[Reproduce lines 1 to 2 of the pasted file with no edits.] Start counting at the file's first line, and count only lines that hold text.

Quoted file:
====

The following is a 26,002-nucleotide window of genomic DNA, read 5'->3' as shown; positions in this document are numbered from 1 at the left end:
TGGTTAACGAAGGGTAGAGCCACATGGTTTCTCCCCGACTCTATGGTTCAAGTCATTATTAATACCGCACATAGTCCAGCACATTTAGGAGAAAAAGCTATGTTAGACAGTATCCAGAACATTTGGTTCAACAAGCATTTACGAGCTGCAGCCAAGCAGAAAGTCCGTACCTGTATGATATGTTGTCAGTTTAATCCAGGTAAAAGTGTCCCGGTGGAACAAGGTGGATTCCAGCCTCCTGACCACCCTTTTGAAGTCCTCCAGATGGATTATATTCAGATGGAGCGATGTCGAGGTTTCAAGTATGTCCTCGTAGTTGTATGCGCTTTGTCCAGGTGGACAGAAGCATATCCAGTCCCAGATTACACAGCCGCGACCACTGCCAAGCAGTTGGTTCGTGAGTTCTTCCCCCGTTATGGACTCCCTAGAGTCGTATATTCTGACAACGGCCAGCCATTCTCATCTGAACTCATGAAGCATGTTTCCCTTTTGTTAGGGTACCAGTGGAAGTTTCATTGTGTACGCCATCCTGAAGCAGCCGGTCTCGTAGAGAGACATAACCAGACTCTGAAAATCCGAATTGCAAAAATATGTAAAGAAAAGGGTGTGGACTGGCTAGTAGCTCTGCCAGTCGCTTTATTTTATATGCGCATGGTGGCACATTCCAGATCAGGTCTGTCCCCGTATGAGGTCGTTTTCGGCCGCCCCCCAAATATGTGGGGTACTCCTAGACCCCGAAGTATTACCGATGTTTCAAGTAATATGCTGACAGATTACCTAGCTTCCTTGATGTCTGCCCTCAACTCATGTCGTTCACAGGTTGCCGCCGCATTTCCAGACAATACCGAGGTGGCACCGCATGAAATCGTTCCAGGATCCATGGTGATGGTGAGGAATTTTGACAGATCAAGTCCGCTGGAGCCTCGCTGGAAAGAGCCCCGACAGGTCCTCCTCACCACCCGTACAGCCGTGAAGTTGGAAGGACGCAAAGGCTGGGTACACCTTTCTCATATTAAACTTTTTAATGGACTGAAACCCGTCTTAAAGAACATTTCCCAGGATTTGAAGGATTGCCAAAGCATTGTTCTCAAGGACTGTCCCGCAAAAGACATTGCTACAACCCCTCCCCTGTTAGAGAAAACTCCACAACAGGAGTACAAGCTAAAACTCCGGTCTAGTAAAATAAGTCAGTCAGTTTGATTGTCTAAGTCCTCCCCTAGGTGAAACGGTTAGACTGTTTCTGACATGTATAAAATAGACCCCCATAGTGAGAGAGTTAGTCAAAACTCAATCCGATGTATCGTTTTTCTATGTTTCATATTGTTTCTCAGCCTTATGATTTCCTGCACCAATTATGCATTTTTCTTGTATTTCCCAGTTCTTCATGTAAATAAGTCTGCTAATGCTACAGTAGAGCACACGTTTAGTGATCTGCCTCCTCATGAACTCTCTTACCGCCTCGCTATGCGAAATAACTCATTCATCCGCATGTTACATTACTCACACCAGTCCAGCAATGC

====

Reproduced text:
The following is a 26,002-nucleotide window of genomic DNA, read 5'->3' as shown; positions in this document are numbered from 1 at the left end:
TGGTTAACGAAGGGTAGAGCCACATGGTTTCTCCCCGACTCTATGGTTCAAGTCATTATTAATACCGCACATAGTCCAGCACATTTAGGAGAAAAAGCTATGTTAGACAGTATCCAGAACATTTGGTTCAACAAGCATTTACGAGCTGCAGCCAAGCAGAAAGTCCGTACCTGTATGATATGTTGTCAGTTTAATCCAGGTAAAAGTGTCCCGGTGGAACAAGGTGGATTCCAGCCTCCTGACCACCCTTTTGAAGTCCTCCAGATGGATTATATTCAGATGGAGCGATGTCGAGGTTTCAAGTATGTCCTCGTAGTTGTATGCGCTTTGTCCAGGTGGACAGAAGCATATCCAGTCCCAGATTACACAGCCGCGACCACTGCCAAGCAGTTGGTTCGTGAGTTCTTCCCCCGTTATGGACTCCCTAGAGTCGTATATTCTGACAACGGCCAGCCATTCTCATCTGAACTCATGAAGCATGTTTCCCTTTTGTTAGGGTACCAGTGGAAGTTTCATTGTGTACGCCATCCTGAAGCAGCCGGTCTCGTAGAGAGACATAACCAGACTCTGAAAATCCGAATTGCAAAAATATGTAAAGAAAAGGGTGTGGACTGGCTAGTAGCTCTGCCAGTCGCTTTATTTTATATGCGCATGGTGGCACATTCCAGATCAGGTCTGTCCCCGTATGAGGTCGTTTTCGGCCGCCCCCCAAATATGTGGGGTACTCCTAGACCCCGAAGTATTACCGATGTTTCAAGTAATATGCTGACAGATTACCTAGCTTCCTTGATGTCTGCCCTCAACTCATGTCGTTCACAGGTTGCCGCCGCATTTCCAGACAATACCGAGGTGGCACCGCATGAAATCGTTCCAGGATCCATGGTGATGGTGAGGAATTTTGACAGATCAAGTCCGCTGGAGCCTCGCTGGAAAGAGCCCCGACAGGTCCTCCTCACCACCCGTACAGCCGTGAAGTTGGAAGGACGCAAAGGCTGGGTACACCTTTCTCATATTAAACTTTTTAATGGACTGAAACCCGTCTTAAAGAACATTTCCCAGGATTTGAAGGATTGCCAAAGCATTGTTCTCAAGGACTGTCCCGCAAAAGACATTGCTACAACCCCTCCCCTGTTAGAGAAAACTCCACAACAGGAGTACAAGCTAAAACTCCGGTCTAGTAAAATAAGTCAGTCAGTTTGATTGTCTAAGTCCTCCCCTAGGTGAAACGGTTAGACTGTTTCTGACATGTATAAAATAGACCCCCATAGTGAGAGAGTTAGTCAAAACTCAATCCGATGTATCGTTTTTCTATGTTTCATATTGTTTCTCAGCCTTATGATTTCCTGCACCAATTATGCATTTTTCTTGTATTTCCCAGTTCTTCATGTAAATAAGTCTGCTAATGCTACAGTAGAGCACACGTTTAGTGATCTGCCTCCTCATGAACTCTCTTACCGCCTCGCTATGCGAAATAACTCATTCATCCGCATGTTACATTACTCACACCAGTCCAGCAATGC